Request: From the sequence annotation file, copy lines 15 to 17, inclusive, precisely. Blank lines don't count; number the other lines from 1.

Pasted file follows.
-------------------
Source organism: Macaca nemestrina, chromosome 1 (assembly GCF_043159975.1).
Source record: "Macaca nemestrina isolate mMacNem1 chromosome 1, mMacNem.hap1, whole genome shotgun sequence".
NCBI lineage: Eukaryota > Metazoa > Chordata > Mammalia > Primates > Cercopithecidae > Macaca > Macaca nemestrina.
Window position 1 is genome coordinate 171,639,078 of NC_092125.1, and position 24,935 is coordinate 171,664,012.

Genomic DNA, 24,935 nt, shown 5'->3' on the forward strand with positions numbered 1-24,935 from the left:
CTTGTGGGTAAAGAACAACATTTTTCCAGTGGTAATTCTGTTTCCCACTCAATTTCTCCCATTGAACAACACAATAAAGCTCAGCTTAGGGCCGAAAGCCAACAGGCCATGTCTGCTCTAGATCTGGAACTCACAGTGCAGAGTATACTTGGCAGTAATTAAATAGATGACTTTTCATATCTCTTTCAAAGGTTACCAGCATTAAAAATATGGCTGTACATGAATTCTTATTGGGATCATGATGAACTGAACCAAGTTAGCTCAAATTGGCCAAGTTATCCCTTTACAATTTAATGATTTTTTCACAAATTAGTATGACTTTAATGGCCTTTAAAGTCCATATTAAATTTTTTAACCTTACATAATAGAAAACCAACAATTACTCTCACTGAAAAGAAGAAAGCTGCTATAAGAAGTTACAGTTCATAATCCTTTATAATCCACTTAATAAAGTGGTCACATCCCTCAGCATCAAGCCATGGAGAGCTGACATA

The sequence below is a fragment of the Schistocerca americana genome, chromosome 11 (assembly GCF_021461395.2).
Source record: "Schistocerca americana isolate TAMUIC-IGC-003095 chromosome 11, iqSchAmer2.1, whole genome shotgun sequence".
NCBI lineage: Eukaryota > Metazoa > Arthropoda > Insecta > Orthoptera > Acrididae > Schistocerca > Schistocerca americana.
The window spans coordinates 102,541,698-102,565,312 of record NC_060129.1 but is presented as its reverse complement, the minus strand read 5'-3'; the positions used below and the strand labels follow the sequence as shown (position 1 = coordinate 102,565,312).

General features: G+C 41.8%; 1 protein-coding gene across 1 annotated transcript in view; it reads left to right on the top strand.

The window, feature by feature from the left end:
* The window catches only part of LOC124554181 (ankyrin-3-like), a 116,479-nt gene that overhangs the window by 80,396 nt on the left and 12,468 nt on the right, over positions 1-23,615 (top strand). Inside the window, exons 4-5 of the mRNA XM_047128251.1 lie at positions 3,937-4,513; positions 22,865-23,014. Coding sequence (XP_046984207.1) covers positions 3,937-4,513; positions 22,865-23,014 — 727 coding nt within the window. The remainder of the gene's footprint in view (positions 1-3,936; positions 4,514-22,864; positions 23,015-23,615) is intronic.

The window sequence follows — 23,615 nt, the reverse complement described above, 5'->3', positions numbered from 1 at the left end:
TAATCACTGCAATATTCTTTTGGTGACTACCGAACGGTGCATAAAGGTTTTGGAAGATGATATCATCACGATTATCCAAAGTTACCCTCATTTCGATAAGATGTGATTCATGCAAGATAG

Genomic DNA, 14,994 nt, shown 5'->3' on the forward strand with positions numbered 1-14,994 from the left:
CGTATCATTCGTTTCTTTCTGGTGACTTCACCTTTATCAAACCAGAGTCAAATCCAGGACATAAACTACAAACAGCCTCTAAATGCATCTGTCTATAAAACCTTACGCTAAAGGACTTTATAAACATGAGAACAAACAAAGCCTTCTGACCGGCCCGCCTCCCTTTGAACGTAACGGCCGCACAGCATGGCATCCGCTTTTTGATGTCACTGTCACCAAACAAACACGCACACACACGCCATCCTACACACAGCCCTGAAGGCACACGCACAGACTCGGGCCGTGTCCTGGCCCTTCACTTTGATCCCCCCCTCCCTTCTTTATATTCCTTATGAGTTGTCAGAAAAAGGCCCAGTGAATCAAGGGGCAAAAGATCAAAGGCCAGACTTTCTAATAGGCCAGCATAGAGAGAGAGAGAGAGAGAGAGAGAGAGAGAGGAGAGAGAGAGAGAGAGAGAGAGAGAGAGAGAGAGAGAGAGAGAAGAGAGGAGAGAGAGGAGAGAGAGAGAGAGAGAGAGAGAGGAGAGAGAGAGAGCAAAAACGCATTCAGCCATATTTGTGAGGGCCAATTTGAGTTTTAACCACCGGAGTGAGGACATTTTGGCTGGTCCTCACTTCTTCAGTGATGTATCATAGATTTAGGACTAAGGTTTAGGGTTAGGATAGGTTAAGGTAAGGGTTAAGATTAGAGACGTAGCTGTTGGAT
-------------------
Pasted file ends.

TAATCACTGCAATATTCTTTTGGTGACTACCGAACGGTGCATAAAGGTTTTGGAAGATGATATCATCACGATTATCCAAAGTTACCCTCATTTCGATAAGATGTGATTCATGCAAGATAG

Genomic DNA, 14,994 nt, shown 5'->3' on the forward strand with positions numbered 1-14,994 from the left:
CGTATCATTCGTTTCTTTCTGGTGACTTCACCTTTATCAAACCAGAGTCAAATCCAGGACATAAACTACAAACAGCCTCTAAATGCATCTGTCTATAAAACCTTACGCTAAAGGACTTTATAAACATGAGAACAAACAAAGCCTTCTGACCGGCCCGCCTCCCTTTGAACGTAACGGCCGCACAGCATGGCATCCGCTTTTTGATGTCACTGTCACCAAACAAACACGCACACACACGCCATCCTACACACAGCCCTGAAGGCACACGCACAGACTCGGGCCGTGTCCTGGCCCTTCACTTTGATCCCCCCCTCCCTTCTTTATATTCCTTATGAGTTGTCAGAAAAAGGCCCAGTGAATCAAGGGGCAAAAGATCAAAGGCCAGACTTTCTAATAGGCCAGCATAGAGAGAGAGAGAGAGAGAGAGAGAGAGAGAGGAGAGAGAGAGAGAGAGAGAGAGAGAGAGAGAGAGAGAGAGAGAAGAGAGGAGAGAGAGGAGAGAGAGAGAGAGAGAGAGAGAGGAGAGAGAGAGAGCAAAAACGCATTCAGCCATATTTGTGAGGGCCAATTTGAGTTTTAACCACCGGAGTGAGGACATTTTGGCTGGTCCTCACTTCTTCAGTGATGTATCATAGATTTAGGACTAAGGTTTAGGGTTAGGATAGGTTAAGGTAAGGGTTAAGATTAGAGACGTAGCTGTTGGAT